Format for the Formal Laboratory Report
Submitted as a file (doc, docx, pdf) to the Post lab report quiz AND to TurnItIn
Title Page for Canvas submission: A separate page with the following information: experiment title, your name, the teaching assistant’s name, course and section number and the date the lab was performed.
Title Page for TurnItIn submission: Do not include your student number or full name in the text of the report or on the title page (which you are asked to do for the Canvas submitted report). Instead you can use your first initial and last name along with your TA name and section number on the TurnItIn title page.
The rest of your report should be identical for the Canvas and TurnItIn submission.
Introduction: Two or three (2-3) paragraphs describing why this experiment is important within the scope of society and stating what the experiment is designed to accomplish. Include relevant balanced equations and a description of specialized equipment where appropriate.
Procedure: A brief summary of what was done in the experiment. Reference the lab procedure on Canvas. DO NOT RECOPY! Instead, include the specific details and quantities used, and in particular, any deviations from the given procedure should be noted. This is written in the past tense and in the passive voice, (no personal pronouns). For Example: “A burette was filled …”; NOT “I filled a burette…”. Complete sentences must be used. The point of including the details of the procedure is to allow someone else to be able to reproduce your experiment.
Data/Observations/Calculations: For this, you simply need to submit your excel calculations and post-lab report quiz. Make sure to include the units for all data recorded. Observations should be recorded.
Calculations: If you don’t populate the excel file with calculations, you MUST show a complete example of the calculations used to interpret the data. Make sure your handwritten calculations and data are clear… circle, underline, tabulate, or otherwise list clearly the final answers. You do not want the reader to have to hunt for the answers. Units must be given at each stage of the calculations and, if required, an estimate of the experimental uncertainty should be calculated. Each type of calculation should be represented. For example, if you do multiple ‘average’ calculations throughout the report, you only need to show one (1) example.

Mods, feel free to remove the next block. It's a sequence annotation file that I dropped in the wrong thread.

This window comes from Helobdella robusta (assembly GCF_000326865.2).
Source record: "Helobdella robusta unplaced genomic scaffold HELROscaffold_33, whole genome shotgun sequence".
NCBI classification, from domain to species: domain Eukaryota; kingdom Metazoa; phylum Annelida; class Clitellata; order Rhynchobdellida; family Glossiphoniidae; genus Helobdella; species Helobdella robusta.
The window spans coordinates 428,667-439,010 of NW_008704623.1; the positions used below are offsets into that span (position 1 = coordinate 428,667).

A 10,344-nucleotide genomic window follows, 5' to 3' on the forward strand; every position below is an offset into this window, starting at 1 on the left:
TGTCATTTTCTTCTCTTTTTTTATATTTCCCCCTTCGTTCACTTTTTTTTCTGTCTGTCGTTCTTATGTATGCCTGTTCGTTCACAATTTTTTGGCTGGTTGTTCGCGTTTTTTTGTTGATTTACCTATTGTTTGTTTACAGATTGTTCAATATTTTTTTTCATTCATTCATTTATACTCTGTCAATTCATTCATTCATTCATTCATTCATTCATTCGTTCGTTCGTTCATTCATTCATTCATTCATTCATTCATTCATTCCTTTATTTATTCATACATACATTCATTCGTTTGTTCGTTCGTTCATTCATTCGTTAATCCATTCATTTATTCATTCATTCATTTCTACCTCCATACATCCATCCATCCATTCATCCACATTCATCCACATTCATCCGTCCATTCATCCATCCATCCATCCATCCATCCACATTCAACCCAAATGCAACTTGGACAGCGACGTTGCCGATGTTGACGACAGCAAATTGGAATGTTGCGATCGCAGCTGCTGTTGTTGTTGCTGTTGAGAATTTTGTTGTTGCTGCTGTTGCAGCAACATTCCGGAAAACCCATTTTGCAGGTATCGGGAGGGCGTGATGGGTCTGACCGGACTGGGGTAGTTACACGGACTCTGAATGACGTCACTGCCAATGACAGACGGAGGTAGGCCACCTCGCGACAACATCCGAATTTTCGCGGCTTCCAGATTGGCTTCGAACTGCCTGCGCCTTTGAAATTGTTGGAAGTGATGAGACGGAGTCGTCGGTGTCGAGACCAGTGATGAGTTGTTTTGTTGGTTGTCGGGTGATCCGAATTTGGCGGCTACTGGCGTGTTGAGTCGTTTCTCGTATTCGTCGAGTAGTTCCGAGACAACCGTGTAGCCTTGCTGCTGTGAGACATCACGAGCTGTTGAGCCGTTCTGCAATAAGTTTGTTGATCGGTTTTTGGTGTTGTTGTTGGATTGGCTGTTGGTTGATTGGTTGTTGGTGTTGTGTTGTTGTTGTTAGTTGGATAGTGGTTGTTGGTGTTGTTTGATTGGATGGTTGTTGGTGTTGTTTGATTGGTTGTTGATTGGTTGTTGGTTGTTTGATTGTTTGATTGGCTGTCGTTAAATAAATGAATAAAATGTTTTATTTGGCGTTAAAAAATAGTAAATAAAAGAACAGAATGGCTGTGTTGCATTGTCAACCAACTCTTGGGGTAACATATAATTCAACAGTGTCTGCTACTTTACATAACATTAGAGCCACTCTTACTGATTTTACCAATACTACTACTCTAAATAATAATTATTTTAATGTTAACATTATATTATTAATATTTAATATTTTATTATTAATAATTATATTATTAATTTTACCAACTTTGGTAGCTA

Discussion and Conclusion: These are the most important sections of the report. This is your chance to show you understand and can interpret the data. Discuss how theories are proved or disproved by your data and how sources of uncertainty affect the results. Remember, we don’t care about human-based error. Observations, expected results, and comparison with known values should also be discussed when appropriate. Summarize your results. Conclusions are drawn from the interpretation of the data and any explanations as to what happened in the experiment are stated here. Questions given in the post-lab report quiz are good points to address.
References: This is the last section of a scientific paper. References should be presented in a list at the end of the report and numbered in the order of appearance in the text, tables, or figures. Details of this can be reviewed from the library module section 6.8 Citation Styles.
Experimental Procedure for LAB G: Volumetric Analysis of Vitamin C
- In a clean 250 mL beaker, dissolve a single tablet of vitamin C in 100 mL of distilled water with continuous stirring using a stir plate and magnetic stir bar.
- Stir thoroughly for ~10 minutes to ensure that all the vitamin C has dissolved (there will be an insoluble residue of ‘filler’ from the tablet). Use a glass stir rod to gently help break up the tablet and stir for 5 more minutes.
- Quantitatively transfer the solution through a gravity filtration set up into a 500-mL volumetric flask, washing the beaker and filter paper with small aliquots of distilled water, and make up to the mark with distilled water. Make sure to rinse the glass stir rod and stir bar. Return the stir bar to your TA. Stopper and thoroughly mix the flask contents by inverting the flask at least 10 times.
- Rinse and fill a burette with the provided sodium thiosulphate solution. The TA will give you the concentration during the lab.
- Pipette 25.00 mL of the dilute standard KIO3 solution into a 125 mL Erlenmeyer flask. Add 0.2 g KI using a level portion of KI in the scoop provided. Add 1 mL of 1M sulfuric acid with a plastic transfer pipette (20 drops). Add 10.00 mL of vitamin C solution with a pipette. Mix thoroughly. The vitamin C will react with some of the iodine.
- You will now determine how much iodine is left over (how much did not react with the vitamin C). Record the initial burette reading to 2 decimal places. Titrate the contents of the Erlenmeyer flask, slowly, with stirring, until a pale yellow colour is obtained. Add ~20 drops of starch solution and continue the titration until the blue colour just disappears. Record the final burette reading.
- Repeat the titration at least twice more in order to obtain consistent results. Titrations must agree within ±0.2 mL. Average the titration volumes.
Dispose of any unused KIO3 solution (both concentrated and dilute) and unused Na2S2O3 in the provided inorganic waste containers. All other solutions may be poured down the drain.
Experiment G: Volumetric Analysis of Vitamin C
- Collect remaining dilute and concentrated KIO3 in the waste container
- Safety glasses
- Wear gloves where appropriate
- Sulphuric acid is corrosive
- Make a new dilute primary standard from the concentrated KIO3 solution saved from lab F
- Titrations should agree within 0.2mL
- Your vitamin C will react with the I2 generated from the first reaction, the remaining I2 will then be back-titrated with sodium thiosulfate according to the third reaction equation
- ERROR/UNITS/SIGFIGS required on every number reported!